Construction of a Colitis Disease Target and Lavender Essential Oil Active Component Network

A network map of “component–target” was established using Cytoscape v3.7.1 (Shannon et al., 2003). The target data of lavender essential oil on colitis were then imported into Cytoscape v3.7.1. Using the “Network Analyzer” function in this software, the network topology properties were analyzed, and the important network topology parameters, including value and intermediate centrality, were investigated. Each node represented an active component and potential target of lavender essential oil and also showed the relationship between the component of lavender essential oil and its action targets.

Construction of a Target-Protein Interaction Network

String (https://string-db.org/) is a database for analyzing protein–protein interactions. We then uploaded the obtained targets to the string database, limited the research species to “homo sapiens,” set the lowest interaction score to 0.400, and hid the nodes that were not related to each other. Then, we obtained the protein interaction relationship, exported the data file, retained node 1, node 2, and the connection score data in the file, and imported them into Cytoscape v3.7.1 software. We then set parameters to make the node size and color depth reflect the value and the thickness of the edge to reflect the combination rate score. Then, we created a PPI network diagram.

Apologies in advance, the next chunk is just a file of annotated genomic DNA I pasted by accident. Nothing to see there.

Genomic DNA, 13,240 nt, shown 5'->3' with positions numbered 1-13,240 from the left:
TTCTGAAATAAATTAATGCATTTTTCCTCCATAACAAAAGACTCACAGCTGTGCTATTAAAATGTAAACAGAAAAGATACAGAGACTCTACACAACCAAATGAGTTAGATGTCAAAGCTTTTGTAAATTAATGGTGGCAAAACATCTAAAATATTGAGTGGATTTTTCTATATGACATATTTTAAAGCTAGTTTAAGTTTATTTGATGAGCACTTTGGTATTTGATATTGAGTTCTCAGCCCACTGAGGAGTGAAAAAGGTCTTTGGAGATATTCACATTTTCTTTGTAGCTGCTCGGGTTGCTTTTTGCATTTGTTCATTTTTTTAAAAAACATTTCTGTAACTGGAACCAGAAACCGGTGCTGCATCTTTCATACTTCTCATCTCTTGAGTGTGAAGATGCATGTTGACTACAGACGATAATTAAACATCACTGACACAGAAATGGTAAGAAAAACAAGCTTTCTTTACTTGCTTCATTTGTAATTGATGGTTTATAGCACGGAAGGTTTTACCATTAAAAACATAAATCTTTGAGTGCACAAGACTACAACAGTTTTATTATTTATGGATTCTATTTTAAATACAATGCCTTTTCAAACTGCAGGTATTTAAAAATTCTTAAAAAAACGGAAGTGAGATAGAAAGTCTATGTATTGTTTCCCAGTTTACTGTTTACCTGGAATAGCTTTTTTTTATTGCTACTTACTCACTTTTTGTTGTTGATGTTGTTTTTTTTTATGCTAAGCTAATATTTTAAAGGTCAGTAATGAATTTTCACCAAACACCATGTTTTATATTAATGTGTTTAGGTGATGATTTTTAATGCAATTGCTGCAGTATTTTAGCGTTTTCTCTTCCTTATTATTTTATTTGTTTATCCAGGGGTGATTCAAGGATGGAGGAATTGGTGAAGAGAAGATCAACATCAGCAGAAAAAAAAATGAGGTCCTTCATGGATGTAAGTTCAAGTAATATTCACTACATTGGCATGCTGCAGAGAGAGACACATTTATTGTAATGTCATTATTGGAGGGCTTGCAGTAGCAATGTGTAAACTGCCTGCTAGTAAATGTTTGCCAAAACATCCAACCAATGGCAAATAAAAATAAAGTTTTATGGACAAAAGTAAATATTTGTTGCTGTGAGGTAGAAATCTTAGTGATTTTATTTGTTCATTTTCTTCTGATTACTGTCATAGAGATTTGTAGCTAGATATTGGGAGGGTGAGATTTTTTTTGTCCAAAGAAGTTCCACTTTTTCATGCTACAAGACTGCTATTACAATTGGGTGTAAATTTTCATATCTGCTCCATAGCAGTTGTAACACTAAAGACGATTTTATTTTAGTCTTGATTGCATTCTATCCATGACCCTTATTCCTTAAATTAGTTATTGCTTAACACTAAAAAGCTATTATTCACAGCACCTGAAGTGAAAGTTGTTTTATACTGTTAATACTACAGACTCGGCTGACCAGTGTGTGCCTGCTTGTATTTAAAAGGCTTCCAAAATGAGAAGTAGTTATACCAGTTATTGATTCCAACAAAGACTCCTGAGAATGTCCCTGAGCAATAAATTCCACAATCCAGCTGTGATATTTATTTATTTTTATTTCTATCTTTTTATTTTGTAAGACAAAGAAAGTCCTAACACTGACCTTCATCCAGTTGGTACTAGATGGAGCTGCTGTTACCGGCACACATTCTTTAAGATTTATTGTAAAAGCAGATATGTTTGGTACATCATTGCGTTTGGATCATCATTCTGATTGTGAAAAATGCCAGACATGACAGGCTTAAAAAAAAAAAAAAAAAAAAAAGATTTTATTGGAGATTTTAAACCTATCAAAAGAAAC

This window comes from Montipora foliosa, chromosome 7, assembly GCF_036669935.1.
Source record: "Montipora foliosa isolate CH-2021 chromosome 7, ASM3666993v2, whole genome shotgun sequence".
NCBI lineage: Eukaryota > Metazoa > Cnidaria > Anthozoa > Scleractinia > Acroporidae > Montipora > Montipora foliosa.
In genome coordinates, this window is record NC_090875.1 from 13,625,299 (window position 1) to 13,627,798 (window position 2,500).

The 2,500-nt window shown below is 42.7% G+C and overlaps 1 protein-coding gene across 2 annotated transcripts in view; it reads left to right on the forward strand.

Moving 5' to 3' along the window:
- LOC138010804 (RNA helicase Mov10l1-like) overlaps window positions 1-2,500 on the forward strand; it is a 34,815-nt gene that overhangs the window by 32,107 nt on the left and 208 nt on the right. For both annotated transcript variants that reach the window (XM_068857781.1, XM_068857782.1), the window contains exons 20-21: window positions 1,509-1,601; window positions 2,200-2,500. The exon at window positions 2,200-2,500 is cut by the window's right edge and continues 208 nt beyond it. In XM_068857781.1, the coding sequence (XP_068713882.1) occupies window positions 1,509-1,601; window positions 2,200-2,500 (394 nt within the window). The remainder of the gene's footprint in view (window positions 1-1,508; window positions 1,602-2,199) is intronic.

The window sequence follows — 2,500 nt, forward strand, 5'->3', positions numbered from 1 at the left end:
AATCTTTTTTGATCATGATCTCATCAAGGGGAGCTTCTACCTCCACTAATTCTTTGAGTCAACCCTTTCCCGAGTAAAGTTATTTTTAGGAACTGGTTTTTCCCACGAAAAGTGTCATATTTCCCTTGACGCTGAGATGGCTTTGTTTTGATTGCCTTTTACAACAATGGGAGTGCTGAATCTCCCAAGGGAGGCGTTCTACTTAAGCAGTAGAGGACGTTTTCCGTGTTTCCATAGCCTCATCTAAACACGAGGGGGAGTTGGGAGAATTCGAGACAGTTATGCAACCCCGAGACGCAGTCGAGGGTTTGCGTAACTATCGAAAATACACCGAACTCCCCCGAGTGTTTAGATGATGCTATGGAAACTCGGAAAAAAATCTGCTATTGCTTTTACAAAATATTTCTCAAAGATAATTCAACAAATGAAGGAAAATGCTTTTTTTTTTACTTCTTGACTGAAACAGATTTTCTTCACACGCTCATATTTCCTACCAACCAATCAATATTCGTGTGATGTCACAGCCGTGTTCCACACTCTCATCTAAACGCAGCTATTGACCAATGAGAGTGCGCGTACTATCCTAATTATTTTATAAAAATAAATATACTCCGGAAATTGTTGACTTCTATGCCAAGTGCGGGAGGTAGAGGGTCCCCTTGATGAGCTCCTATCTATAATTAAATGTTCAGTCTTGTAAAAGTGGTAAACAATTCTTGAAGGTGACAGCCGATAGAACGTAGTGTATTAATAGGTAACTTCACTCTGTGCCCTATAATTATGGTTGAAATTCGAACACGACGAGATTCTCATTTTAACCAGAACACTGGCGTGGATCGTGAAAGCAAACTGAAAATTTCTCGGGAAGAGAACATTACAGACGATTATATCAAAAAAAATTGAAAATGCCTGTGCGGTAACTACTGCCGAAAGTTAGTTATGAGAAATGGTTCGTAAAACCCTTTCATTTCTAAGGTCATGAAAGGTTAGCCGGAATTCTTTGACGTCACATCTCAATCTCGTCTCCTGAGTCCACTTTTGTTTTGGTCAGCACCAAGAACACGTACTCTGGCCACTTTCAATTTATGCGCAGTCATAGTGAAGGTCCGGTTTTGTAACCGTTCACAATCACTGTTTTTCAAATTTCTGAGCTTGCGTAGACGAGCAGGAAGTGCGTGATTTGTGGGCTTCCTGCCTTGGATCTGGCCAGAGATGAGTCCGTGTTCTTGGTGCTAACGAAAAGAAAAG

Establishment of Weight Coefficient

Lavender essential oil includes a variety of active ingredients, but the relative content of components is significantly different between different batches and manufacturers. Oral bioavailability (OB) is an important parameter for measuring the pharmacokinetic process and drug properties of drugs in vivo. To better demonstrate the important role of key active ingredients in a pharmacological mechanism, we associated the two, and the relationship was established:

Ci=RiOi,

where Ci represents the blood inflow of component I, Ri represents the relative content of component I in the total component, and Oi (OB) represents the probability of oral bioavailability of component I.

Ti=i=1nC1,

where Ti represents the sum of the corresponding targets of component I.

P= (T0+T1+......+Tn(,

which is the sum of target scores participating in pathway P.

The component weight coefficient is the product of two elements, and we calculate the weight coefficient of all components according to the formula. Because the drug has the characteristic of multiple components corresponding to multiple targets, the weight coefficient of the cumulative target, namely, Ti, is calculated according to the weight coefficient of the component. Moreover, because the target participates in the process in which the path plays a role, the weight coefficient of each path can be known and reordered according to the weight coefficient. It can be seen that this study established the “quantity–effect” relationship step by step from point to point.